Re­stric­tions on banks hurt­ing prospects Blends with en­hanced ef­fi­ciency.

GROWTH PROSPECTS in de­vel­op­ing coun­tries like Bar­ba­dos are ham­pered by in­creas­ing re­stric­tions be­ing im­posed on for­eign banks which limit the flow of much­needed fi­nanc­ing to firms and house­holds. 4-Cylin­der, 16 Valve, 1400 cc Mul­ti­point In­jected Gaso­line

Daily Nation (Barbados) - - Business -

This ac­cord­ing to the World Bank’s Global Fi­nan­cial De­vel­op­ment Re­port 2017/2018: Bankers With­out Bor­ders, re­leased this past week.

“In­ter­na­tional bank­ing can have im­por­tant ben­e­fits for de­vel­op­ment,” the World Bank said, “but is no panacea and car­ries risks. De­vel­op­ing econ­omy pol­i­cy­mak­ers would do well to con­sider how to max­imise the ben­e­fits of cross­bor­der bank­ing while min­imis­ing its costs.”

The 2007-2009 cri­sis and eco­nomic down­turn prompted an ex­ten­sive reeval­u­a­tion of the ben­e­fits and costs of in­ter­na­tional bank­ing and led to re­stric­tions that brought a decade-long surge in fi­nan­cial ser­vices glob­al­i­sa­tion and cross-bor­der lend­ing to a halt.

For­mer Gov­er­nor of the Bar­ba­dos Cen­tral Bank, Dr Delisle Wor­rell, at­tended a meet­ing of the Fi­nan­cial Sta­bil­ity Board in Lon­don which looked at the dif­fi­cul­ties some res­i­dent in­di­vid­u­als and com­pa­nies en­coun­tered in their bank­ing re­la­tion­ships, and in set­ting up bank ac­counts for new clients.

“We were told that pre­lim­i­nary find­ings (of a World Bank study) were that cor­re­spond­ing bank­ing re­la­tion­ships had de­clined be­cause the in­creas­ing costs of com­pli­ance with anti-money laun­der­ing and other stip­u­la­tions make cer­tain kinds of ac­tiv­ity un­prof­itable for banks,” Wor­rell re­ported.

“Most se­ri­ously af­fected are the Caribbean, Sub-sa­ha­ran Africa, small banks and money trans­fer com­pa­nies.”

How­ever, the World Bank said de­vel­op­ing coun­tries might need to re­con­sider the value of in­ter­na­tional banks as crit­i­cal gate­ways to global credit and faster eco­nomic growth, even as they con­tin­ued to man­age risks.

Growth stall

“As as­pi­ra­tions con­tinue to rise all over the world, and the bank­ing sec­tor evolves, there is a crit­i­cal ques­tion: will fi­nance be a friend or foe in the fight to end poverty?” asked World Bank Group pres­i­dent Jim Yong Kim.

“In­ter­na­tional bank­ing does cre­ate risks of ex­port­ing in­sta­bil­ity, es­pe­cially for coun­tries with poor reg­u­la­tions and in­sti­tu­tions, and those risks need to be mit­i­gated. But with­out a com­pet­i­tive bank­ing sec­tor, the poor will not be able to ac­cess ba­sic fi­nan­cial ser­vices, many busi­nesses will be locked out of mar­kets, and growth in de­vel­op­ing coun­tries will stall.”

The re­port said bank fi­nance was es­sen­tial for a vi­brant pri­vate sec­tor, par­tic­u­larly for nur­tur­ing small and medium-sized busi­nesses. De­vel­op­ing coun­tries coud max­imise ben­e­fits from a stronger bank­ing sys­tem while shield­ing against risks through im­prov­ing in­for­ma­tion shar­ing through credit reg­istries, vig­or­ously en­forc­ing prop­erty and con­tract rights, and guar­an­tee­ing strong su­per­vi­sion of banks.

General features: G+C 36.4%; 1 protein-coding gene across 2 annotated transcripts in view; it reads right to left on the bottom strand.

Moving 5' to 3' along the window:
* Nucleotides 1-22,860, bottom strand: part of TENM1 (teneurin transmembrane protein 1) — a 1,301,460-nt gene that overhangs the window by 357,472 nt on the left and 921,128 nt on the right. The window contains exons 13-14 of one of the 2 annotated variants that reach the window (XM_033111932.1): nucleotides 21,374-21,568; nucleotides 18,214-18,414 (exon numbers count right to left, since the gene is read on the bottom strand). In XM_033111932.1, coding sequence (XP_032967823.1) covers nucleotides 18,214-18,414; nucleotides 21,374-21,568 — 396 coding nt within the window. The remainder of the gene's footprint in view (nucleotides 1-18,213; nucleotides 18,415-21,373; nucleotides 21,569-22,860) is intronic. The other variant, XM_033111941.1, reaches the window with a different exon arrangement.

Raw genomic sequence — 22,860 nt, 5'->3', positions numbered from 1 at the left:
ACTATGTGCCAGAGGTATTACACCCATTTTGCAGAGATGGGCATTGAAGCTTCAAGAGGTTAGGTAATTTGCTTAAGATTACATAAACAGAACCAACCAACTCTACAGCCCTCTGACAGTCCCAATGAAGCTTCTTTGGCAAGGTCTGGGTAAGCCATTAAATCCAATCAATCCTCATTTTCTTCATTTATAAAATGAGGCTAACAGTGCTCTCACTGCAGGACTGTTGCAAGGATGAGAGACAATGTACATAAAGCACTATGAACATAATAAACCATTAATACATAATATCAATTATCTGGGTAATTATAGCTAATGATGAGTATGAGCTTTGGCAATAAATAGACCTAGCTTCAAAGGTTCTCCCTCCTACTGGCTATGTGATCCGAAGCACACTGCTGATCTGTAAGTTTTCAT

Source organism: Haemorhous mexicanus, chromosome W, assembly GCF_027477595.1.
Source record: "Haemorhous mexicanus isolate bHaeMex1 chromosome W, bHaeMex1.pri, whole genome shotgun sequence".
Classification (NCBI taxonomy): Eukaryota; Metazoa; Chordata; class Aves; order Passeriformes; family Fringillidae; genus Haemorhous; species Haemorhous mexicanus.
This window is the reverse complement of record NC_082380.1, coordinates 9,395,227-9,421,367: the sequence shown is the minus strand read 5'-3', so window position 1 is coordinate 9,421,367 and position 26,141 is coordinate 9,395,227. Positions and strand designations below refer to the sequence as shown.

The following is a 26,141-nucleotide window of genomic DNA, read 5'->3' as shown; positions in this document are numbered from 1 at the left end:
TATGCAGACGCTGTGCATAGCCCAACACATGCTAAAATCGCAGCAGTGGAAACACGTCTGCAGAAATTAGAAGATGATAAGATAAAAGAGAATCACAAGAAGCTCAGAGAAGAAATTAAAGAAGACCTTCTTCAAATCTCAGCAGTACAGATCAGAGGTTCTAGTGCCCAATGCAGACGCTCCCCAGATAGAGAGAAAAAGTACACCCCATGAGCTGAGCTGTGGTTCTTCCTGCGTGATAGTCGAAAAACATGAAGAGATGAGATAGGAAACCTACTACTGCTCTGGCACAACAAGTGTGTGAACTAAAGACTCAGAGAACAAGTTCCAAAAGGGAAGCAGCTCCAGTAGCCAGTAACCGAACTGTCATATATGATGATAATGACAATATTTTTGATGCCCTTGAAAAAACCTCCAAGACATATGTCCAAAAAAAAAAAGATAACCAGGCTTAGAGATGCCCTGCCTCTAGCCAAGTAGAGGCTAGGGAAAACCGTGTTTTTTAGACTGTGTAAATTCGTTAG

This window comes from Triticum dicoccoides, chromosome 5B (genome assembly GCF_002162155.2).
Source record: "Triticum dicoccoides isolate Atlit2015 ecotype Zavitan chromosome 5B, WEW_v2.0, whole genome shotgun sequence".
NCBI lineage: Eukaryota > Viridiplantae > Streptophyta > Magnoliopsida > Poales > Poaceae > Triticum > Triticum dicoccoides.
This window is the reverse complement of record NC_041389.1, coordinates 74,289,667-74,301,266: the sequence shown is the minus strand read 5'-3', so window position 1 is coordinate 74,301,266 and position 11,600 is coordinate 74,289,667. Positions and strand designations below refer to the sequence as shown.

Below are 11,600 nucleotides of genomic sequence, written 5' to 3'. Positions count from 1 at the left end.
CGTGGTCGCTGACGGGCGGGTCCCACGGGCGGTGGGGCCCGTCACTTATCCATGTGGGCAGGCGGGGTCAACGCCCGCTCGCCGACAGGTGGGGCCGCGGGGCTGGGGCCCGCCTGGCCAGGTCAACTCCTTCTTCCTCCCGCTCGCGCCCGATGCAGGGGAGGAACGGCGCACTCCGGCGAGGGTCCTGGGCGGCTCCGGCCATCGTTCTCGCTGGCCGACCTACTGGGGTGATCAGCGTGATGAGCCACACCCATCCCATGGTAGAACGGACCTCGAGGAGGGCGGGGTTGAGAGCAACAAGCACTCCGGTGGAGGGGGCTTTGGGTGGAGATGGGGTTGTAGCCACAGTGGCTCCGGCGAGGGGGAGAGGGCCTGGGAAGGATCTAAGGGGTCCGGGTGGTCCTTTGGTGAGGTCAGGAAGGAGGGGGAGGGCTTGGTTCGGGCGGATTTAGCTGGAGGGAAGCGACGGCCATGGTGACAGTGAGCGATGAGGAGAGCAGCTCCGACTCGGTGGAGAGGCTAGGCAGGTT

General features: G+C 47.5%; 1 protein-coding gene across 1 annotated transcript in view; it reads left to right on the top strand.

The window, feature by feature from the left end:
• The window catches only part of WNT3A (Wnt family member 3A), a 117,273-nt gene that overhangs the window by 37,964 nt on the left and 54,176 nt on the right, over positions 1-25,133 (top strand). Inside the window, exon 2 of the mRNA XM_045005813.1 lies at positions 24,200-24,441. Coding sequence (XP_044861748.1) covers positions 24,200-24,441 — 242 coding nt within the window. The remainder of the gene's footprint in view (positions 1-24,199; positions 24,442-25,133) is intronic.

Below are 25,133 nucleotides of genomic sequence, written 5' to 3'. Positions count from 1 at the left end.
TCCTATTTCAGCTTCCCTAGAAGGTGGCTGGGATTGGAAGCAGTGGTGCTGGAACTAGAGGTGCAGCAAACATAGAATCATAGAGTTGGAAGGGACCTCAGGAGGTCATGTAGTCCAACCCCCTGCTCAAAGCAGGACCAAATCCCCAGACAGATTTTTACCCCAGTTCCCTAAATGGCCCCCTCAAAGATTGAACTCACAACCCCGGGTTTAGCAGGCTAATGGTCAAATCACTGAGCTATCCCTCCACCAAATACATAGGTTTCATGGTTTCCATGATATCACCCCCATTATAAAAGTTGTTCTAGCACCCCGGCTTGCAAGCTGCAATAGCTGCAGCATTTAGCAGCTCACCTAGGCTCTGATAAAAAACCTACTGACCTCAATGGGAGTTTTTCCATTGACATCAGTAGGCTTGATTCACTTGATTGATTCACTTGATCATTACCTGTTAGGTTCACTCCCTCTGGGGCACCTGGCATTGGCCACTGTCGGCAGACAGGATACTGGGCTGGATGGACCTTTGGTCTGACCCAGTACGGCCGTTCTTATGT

As ad­vanced econ­omy banks re­trenched af­ter the cri­sis, de­vel­op­ing coun­try banks stepped into the void and ex­panded across bor­ders, ac­count­ing for 60 per cent of new bank en­tries since the down­turn. The re­sult has been an in­crease in bank­ing re­la­tion­ships be­tween de­vel­op­ing coun­tries and re­gion­al­i­sa­tion of in­ter­na­tional bank­ing op­er­a­tions.

At the same time, the re­port noted, to­tal as­set size of the world’s largest banks in­creased by 40 per cent, rais­ing con­cerns that reg­u­la­tory ef­forts since the cri­sis had failed to ad­dress the risk of banks that were too big to fail.

“In the face of greater un­cer­tainty about the ben­e­fits of open­ness, many coun­tries have viewed the re­cent ex­pan­sion of the world’s largest in­ter­na­tional banks with alarm and have re­stricted for­eign bank­ing. Nearly 30 per cent of de­vel­op­ing coun­tries have put in place re­stric­tions on for­eign bank branches. These curbs are de­priv­ing many economies of op­por­tu­ni­ties to ac­cess global credit that could ben­e­fit busi­nesses and house­holds.

“Open­ness to in­ter­na­tional bank­ing is no guar­an­tee of fi­nan­cial de­vel­op­ment or sta­bil­ity,” said World Bank re­search di­rec­tor Asli Demir­guc-kunt. “But a wealth of re­search shows how the right poli­cies and in­sti­tu­tions can en­sure that open­ness leads to greater com­pet­i­tive­ness, smooth­ing of lo­cal eco­nomic shocks, and in­creased ac­cess to the scarce cap­i­tal needed to spur growth.” (AB)

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